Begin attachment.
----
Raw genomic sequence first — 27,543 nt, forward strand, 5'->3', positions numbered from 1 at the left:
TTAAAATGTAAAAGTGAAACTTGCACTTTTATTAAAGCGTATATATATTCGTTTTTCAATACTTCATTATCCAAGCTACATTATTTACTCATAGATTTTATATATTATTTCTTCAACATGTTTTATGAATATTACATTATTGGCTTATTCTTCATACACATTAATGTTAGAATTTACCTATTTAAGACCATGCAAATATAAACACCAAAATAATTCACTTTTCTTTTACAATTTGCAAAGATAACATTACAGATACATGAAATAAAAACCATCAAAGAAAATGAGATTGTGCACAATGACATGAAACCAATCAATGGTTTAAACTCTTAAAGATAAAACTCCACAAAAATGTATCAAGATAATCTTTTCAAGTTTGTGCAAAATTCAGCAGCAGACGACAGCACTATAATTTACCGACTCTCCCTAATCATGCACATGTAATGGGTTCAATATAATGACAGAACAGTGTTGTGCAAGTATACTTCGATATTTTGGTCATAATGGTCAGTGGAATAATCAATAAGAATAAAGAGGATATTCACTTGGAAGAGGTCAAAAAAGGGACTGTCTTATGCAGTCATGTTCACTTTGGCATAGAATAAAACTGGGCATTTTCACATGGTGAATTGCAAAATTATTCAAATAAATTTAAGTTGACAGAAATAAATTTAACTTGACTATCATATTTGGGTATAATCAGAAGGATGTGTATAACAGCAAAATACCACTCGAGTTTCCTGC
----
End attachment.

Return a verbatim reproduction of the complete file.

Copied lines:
Raw genomic sequence first — 27,543 nt, forward strand, 5'->3', positions numbered from 1 at the left:
TTAAAATGTAAAAGTGAAACTTGCACTTTTATTAAAGCGTATATATATTCGTTTTTCAATACTTCATTATCCAAGCTACATTATTTACTCATAGATTTTATATATTATTTCTTCAACATGTTTTATGAATATTACATTATTGGCTTATTCTTCATACACATTAATGTTAGAATTTACCTATTTAAGACCATGCAAATATAAACACCAAAATAATTCACTTTTCTTTTACAATTTGCAAAGATAACATTACAGATACATGAAATAAAAACCATCAAAGAAAATGAGATTGTGCACAATGACATGAAACCAATCAATGGTTTAAACTCTTAAAGATAAAACTCCACAAAAATGTATCAAGATAATCTTTTCAAGTTTGTGCAAAATTCAGCAGCAGACGACAGCACTATAATTTACCGACTCTCCCTAATCATGCACATGTAATGGGTTCAATATAATGACAGAACAGTGTTGTGCAAGTATACTTCGATATTTTGGTCATAATGGTCAGTGGAATAATCAATAAGAATAAAGAGGATATTCACTTGGAAGAGGTCAAAAAAGGGACTGTCTTATGCAGTCATGTTCACTTTGGCATAGAATAAAACTGGGCATTTTCACATGGTGAATTGCAAAATTATTCAAATAAATTTAAGTTGACAGAAATAAATTTAACTTGACTATCATATTTGGGTATAATCAGAAGGATGTGTATAACAGCAAAATACCACTCGAGTTTCCTGC